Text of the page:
Chapter 2 discusses the relation between memory and personal identity. Whether a memory presupposes personal identity crucially depends on whether its content involves an indexical reference to the rememberer. When the content refers to the rememberer, the veridicality constraint on memory demands that the rememberer is numerically the same as the one who had the original representation. But when the remembered content doesn’t involve an indexical reference to the rememberer its truth value isn’t affected by whether personal identity is preserved. In this case it is possible for the bearer of the memory state to be different from the bearer of the original representation.
Of what kind is the dependence of memories with reflexive content on personal identity? If memories entailed personal identity, memory couldn’t be used to define personal identity. But the standard view has it that personal identity consists in psychological connectedness and continuity, where memories are an important ingredient of psychological connectedness and continuity. Following Parfit and Shoemaker, I propose to solve this problem by arguing that the dependence of memories on personal identity is of a contingent rather than a logical kind. This thesis is defended against objections from constitutive holism, the causal theory of memory, and the immunity to error through misidentification.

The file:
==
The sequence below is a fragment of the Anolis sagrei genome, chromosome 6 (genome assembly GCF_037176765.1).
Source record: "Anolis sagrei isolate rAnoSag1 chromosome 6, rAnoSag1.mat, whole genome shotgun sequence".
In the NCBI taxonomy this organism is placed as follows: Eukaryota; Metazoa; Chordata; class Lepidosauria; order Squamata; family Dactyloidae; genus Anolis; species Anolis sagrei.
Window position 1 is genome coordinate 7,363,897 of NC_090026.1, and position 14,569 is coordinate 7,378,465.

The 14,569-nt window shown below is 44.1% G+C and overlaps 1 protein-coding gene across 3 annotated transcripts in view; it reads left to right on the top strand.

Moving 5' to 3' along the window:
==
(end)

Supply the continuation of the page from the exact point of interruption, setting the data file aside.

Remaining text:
Chapter 3 takes issue with the widely held view that to remember something is to know it, where this knowledge was previously acquired and preserved. It is argued that memory is not knowledge-entailing, for sometimes, though hitting the mark of truth, memory succeeds in an epistemically defective way. Unlike knowledge, memory doesn’t entail justification (however construed). It is not necessary for propositional memory that the proposition be justifiably believed when it was originally acquired or that it be justifiably believed when it is recalled. Not only can you remember something you didn’t justifiably believe in the past but also you may acquire in the meantime some convincing yet misleading evidence that destroys the epistemic status of the once-genuine justified belief that one still remembers. What passes into memory may be merely a representation or belief, not knowledge. (‘Representation’, the way I use the term, refers to any kind of cognitive pro-attitude towards a proposition.) Just as memory doesn’t entail justification it doesn’t entail belief. Not only can you remember that p without believing that you remember p, but you can remember that p without believing that which you remember, namely p.